While the transplantation can also be done subcutaneously, which is less technically demanding and allows for efficient monitoring of tumor growth, experience has shown that orthotopic PDX models are better at mimicking metastasis as compared to subcutaneous models. Thus, orthotopic models are believed to more closely resemble the true tendency of human tumors to spontaneously metastasize. They also better recapitulate the entire underlying metastatic cascade, including locoregional extension, lymphatic and hematogenous metastasis, and the progression from primary to late-stage disease, including the ability to establish multi-site metastases.

Spontaneous metastases in orthotopic PDX breast cancer models often occur in human relevant sites such as the lung, lymph nodes, bone, ovaries, and the peritoneum. Furthermore, pairs of models can be generated from the same patient which cover primary and metastatic disease, as well as multiple models from a patient over the course of their progressive metastasis treatment (including disease sensitive/resistant models).

Methods have also been established for incorporating bioluminescent imaging markers in dissociated tumor cells from PDXs to allow for efficient in vivo and ex vivo detection of metastatic lesions from multiple secondary organs. Coupled with functional genomic screening, orthotopic PDX breast cancer models can also be used to identify genes that drive or suppress metastases.

Advantages and Challenges of PDX Breast Cancer Models

There are several advantages to using PDXs for modeling metastatic and non-metastatic breast cancer, including:

  1. Over the long term, PDXs highly recapitulate the histological, genomic, and architectural features of the parental tumor over successive passages, albeit some heterogeneity has been known to occur at P0 (the initial mouse passage).

  2. Since PDXs are derived directly from patients, all breast cancer subtypes are represented within PDX panels which are now commercially available. This includes the luminal A subtype, which are ER+ slow growing tumors. ER+ PDXs offer a distinct advantage in preclinical research since there is a shortage of estrogen-dependent or endocrine-resistant human breast cancer models.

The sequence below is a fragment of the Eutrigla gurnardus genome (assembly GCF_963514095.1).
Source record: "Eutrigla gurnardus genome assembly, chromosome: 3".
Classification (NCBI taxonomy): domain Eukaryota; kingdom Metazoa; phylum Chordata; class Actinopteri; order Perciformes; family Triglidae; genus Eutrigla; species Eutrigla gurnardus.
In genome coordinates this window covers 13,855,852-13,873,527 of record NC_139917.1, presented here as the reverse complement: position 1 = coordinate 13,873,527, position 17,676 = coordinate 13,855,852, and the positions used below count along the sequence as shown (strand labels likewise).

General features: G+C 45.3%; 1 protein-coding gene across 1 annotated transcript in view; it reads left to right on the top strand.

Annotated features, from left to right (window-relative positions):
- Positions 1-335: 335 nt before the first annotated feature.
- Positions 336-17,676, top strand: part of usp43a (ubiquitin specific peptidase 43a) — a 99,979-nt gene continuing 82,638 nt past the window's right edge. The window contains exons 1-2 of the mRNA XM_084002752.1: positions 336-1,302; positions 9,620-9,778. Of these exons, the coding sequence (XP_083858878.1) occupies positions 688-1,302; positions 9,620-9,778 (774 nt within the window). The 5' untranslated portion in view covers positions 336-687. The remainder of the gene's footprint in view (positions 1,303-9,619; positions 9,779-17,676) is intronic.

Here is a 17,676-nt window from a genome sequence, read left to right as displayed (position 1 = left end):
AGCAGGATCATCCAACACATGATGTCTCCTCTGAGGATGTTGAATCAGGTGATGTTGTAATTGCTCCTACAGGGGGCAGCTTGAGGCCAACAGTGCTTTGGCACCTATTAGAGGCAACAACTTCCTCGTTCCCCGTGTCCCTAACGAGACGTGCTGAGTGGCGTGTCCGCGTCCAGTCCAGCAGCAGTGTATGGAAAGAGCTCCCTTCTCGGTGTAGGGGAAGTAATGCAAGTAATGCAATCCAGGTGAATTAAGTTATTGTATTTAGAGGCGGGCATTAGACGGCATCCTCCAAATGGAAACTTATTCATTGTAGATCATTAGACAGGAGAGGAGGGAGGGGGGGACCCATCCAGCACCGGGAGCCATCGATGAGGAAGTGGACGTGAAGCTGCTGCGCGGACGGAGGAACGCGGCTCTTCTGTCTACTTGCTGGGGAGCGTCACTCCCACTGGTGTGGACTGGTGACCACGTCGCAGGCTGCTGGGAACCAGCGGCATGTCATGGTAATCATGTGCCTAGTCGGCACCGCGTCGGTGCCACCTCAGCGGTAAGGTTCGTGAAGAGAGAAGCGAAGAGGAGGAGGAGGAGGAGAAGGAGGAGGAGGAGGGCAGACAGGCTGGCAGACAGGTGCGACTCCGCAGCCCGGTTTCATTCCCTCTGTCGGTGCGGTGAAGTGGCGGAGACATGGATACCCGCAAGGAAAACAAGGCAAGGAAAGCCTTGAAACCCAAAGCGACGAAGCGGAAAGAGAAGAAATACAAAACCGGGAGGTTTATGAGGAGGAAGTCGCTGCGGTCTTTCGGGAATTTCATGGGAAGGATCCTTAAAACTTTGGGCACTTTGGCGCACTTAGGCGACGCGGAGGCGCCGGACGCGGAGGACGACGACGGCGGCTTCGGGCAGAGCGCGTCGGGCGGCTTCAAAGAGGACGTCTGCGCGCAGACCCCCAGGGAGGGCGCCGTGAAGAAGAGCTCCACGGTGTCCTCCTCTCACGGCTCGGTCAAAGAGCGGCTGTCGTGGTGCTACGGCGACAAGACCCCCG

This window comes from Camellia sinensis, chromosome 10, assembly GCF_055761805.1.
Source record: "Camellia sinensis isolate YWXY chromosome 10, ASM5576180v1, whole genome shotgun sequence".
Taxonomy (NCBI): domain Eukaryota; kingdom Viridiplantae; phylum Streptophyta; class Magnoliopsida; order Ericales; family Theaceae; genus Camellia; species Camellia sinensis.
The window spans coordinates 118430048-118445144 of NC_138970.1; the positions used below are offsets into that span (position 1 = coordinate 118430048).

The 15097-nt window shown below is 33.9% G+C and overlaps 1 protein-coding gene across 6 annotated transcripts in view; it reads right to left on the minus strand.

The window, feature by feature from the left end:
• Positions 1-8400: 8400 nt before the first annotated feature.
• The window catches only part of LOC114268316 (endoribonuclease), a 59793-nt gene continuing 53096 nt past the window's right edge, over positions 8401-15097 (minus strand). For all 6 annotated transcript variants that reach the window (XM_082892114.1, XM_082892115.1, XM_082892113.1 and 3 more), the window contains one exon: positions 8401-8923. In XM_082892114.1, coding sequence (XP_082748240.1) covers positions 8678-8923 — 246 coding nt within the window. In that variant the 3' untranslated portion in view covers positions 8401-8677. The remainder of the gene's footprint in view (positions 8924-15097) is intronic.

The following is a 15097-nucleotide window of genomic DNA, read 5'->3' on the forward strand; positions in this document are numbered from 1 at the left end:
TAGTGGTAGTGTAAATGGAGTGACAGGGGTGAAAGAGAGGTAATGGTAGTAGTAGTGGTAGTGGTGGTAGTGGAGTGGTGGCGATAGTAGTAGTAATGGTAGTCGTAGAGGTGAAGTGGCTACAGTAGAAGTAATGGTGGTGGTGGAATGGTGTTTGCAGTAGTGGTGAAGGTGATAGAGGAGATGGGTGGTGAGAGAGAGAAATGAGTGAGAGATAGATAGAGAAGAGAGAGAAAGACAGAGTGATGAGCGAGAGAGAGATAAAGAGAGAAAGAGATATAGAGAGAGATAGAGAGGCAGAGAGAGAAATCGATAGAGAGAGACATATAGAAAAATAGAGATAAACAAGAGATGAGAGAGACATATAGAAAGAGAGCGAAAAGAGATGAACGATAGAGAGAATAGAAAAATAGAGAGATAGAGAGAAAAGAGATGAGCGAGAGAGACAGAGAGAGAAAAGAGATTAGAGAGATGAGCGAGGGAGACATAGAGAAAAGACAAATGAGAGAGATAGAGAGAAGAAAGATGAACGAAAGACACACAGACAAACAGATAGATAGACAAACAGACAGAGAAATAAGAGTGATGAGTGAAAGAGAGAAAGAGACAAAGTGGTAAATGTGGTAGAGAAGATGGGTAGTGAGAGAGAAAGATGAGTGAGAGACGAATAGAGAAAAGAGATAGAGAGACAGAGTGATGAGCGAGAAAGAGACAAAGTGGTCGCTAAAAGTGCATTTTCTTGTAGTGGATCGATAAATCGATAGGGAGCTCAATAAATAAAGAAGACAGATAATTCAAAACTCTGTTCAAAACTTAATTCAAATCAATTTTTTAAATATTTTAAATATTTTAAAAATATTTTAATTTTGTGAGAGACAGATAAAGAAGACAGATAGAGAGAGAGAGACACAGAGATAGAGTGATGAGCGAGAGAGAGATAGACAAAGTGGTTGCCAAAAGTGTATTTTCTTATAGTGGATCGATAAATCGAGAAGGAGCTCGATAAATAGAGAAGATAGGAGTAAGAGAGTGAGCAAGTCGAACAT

3. Serial transplantation allows any initially limited tissue supplies to be expanded.

  4. For drug development purposes, the growth of PDX models can be synchronized across a large cohort of animals, allowing for efficacy testing of drugs in vivo.

Researchers should also be aware of the challenges associated with the use of PDX models, including:

  1. High technical expertise is required for generating spontaneous PDX metastatic models.

  2. Establishing PDX models from scratch is time-consuming and researchers should take into consideration the time it will take to establish their desired model.

  3. To capture inter-patient heterogeneity observed in the clinic, researchers should consider using panels of PDX models, instead of single isolated models.

Conclusion

Metastatic breast cancer continues to be the leading cause of death in people with breast cancer. Novel preclinical models that better recapitulate the full spectrum of the metastatic process are more likely to produce translatable research that can improve clinical success. Therefore, careful consideration should be taken when selecting your metastatic breast cancer models. Leveraging PDX models for modeling metastatic breast cancer, provides a highly translational option for rapidly progressing metastatic disease drug discovery programs.

Please visit our website for more information on our PDX models. Watch this on-demand webinar "Preclinical Solutions for Drug Development Targeting Advanced Breast Cancer" by Dr. Rajendra Kumari for further insights.